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the Complete Review
the complete review - fiction


Ramez Naam

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To purchase Nexus

Title: Nexus
Author: Ramez Naam
Genre: Novel
Written: 2013
Length: 458 pages
Availability: Nexus - US
Nexus - UK
Nexus - Canada
Nexus - India
Nexus - France
Nexus - Deutschland
Nexus - Italia
Nexus - España
  • The first volume in the Nexus Trilogy

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Our Assessment:

B- : decent premise fizzles into action-mess

See our review for fuller assessment.

Review Summaries
Source Rating Date Reviewer
The Guardian . 11/1/2013 Eric Brown
Wall St. Journal . 22/12/2012 Tom Shippey

  From the Reviews:
  • "Ramez does a brilliant job of examining the ramifications of upgrading humankind and combines in-depth philosophising -- occasionally resorting to clunky info-dumps -- with effective action sequences in a mind-expanding cyber-thriller." - Eric Brown, The Guardian

  • "Mr. Naam sees all the angles of future technology almost too imaginatively to keep up with, and he makes the case that big developments are just over the horizon -- a mere 20 years, he suggests, for drugs like Nexus -- along with their downsides." - Tom Shippey, Wall Street Journal

Please note that these ratings solely represent the complete review's biased interpretation and subjective opinion of the actual reviews and do not claim to accurately reflect or represent the views of the reviewers. Similarly the illustrative quotes chosen here are merely those the complete review subjectively believes represent the tenor and judgment of the review as a whole. We acknowledge (and remind and warn you) that they may, in fact, be entirely unrepresentative of the actual reviews by any other measure.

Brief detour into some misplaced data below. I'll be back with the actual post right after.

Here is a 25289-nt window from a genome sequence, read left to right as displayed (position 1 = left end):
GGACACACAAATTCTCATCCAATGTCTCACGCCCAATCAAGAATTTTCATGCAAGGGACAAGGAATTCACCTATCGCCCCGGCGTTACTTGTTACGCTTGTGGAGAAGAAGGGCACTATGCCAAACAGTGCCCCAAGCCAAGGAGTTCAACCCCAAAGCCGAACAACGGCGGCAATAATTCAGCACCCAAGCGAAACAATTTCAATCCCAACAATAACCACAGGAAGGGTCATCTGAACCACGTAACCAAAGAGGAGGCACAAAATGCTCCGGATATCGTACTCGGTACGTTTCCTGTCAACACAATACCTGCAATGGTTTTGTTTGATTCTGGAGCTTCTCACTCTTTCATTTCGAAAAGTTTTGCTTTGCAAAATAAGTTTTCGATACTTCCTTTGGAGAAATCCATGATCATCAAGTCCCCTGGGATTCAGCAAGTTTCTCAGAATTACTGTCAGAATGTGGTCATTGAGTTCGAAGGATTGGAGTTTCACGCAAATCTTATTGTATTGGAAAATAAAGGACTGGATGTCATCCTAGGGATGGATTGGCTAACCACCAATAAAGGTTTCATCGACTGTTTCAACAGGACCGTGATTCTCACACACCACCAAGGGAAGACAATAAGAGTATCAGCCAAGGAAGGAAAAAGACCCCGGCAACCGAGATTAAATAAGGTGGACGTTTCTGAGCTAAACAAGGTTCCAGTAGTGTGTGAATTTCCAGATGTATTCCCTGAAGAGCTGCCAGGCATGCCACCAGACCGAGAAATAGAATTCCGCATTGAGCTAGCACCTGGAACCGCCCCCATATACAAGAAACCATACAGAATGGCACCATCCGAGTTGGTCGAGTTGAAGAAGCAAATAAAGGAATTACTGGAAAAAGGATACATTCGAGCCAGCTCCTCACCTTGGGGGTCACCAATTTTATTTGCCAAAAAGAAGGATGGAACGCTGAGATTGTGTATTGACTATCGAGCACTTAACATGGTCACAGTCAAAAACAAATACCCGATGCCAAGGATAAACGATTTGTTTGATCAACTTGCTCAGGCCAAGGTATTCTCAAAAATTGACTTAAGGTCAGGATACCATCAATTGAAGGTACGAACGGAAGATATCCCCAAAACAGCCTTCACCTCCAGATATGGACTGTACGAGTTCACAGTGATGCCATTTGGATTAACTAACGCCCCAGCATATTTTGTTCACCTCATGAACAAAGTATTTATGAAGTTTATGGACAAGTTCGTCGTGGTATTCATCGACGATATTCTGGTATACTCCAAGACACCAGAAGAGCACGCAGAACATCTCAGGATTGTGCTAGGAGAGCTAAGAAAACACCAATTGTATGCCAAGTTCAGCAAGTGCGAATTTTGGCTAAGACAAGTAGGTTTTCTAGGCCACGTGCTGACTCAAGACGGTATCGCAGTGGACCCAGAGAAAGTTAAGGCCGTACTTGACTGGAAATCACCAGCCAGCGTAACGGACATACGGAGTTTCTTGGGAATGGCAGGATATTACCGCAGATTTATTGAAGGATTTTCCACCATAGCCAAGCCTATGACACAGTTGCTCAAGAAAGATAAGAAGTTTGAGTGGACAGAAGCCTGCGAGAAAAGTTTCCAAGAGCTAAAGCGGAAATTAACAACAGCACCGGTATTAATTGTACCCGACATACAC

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The complete review's Review:

       Nexus is set in 2040, the world having suffered a few crises since the present-day, but, beyond a variety of technological advances, otherwise not seeming to have changed all that much. The 'Nexus' of the title is a drug -- or, actually, "some sort of nano-structure, not really just a drug". What's generally in circulation is 'Nexus 3', but Kaden Lane, who is getting his doctorate "in brain-computer communication" is playing around with the next generation of the drug, Nexus 5 -- and it's a huge advance: "Nexus 5 is like Nexus, but with software layered on top". And what this means is that:

We found a way to program it. We founhd a way to get data in and out. To get instructions in and out.
       Nexus allows users to connect to others' minds -- but Nexus 5 is a much more powerful and versatile tool. Essentially, it allows for software to be 'run' on it, so it can be adapted -- programmed. It is also permanent (unlike the original Nexus, which, like a drug, wears off). Nexus allows for a hive-mind -- the joining of multiple (indeed, infinite) consciousnesses, like some grand parallel processor -- as well as forms of mind-control and prying around in others' thoughts.
       There are, however, still some kinks and bugs to work out, as one of the earliest scenes, in which Kade tries to take it for a spin in seducing a young woman at a party, demonstrates.